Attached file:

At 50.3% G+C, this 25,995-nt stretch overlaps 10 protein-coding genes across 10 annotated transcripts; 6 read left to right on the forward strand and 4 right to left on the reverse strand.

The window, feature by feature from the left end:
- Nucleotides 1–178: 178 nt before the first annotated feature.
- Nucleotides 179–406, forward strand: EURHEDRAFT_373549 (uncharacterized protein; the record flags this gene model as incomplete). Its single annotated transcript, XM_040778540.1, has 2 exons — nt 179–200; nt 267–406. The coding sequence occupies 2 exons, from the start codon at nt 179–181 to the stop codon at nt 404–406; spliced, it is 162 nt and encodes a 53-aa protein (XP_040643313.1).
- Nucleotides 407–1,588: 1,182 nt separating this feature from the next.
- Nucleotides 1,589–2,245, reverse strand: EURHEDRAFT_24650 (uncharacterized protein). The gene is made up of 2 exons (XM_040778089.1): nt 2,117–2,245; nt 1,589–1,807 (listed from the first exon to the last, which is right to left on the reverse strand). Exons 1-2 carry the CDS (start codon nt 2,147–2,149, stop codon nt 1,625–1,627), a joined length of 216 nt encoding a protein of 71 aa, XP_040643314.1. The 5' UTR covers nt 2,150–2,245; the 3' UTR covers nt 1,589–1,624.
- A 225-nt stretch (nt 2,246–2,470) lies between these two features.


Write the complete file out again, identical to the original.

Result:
At 50.3% G+C, this 25,995-nt stretch overlaps 10 protein-coding genes across 10 annotated transcripts; 6 read left to right on the forward strand and 4 right to left on the reverse strand.

The window, feature by feature from the left end:
- Nucleotides 1–178: 178 nt before the first annotated feature.
- Nucleotides 179–406, forward strand: EURHEDRAFT_373549 (uncharacterized protein; the record flags this gene model as incomplete). Its single annotated transcript, XM_040778540.1, has 2 exons — nt 179–200; nt 267–406. The coding sequence occupies 2 exons, from the start codon at nt 179–181 to the stop codon at nt 404–406; spliced, it is 162 nt and encodes a 53-aa protein (XP_040643313.1).
- Nucleotides 407–1,588: 1,182 nt separating this feature from the next.
- Nucleotides 1,589–2,245, reverse strand: EURHEDRAFT_24650 (uncharacterized protein). The gene is made up of 2 exons (XM_040778089.1): nt 2,117–2,245; nt 1,589–1,807 (listed from the first exon to the last, which is right to left on the reverse strand). Exons 1-2 carry the CDS (start codon nt 2,147–2,149, stop codon nt 1,625–1,627), a joined length of 216 nt encoding a protein of 71 aa, XP_040643314.1. The 5' UTR covers nt 2,150–2,245; the 3' UTR covers nt 1,589–1,624.
- A 225-nt stretch (nt 2,246–2,470) lies between these two features.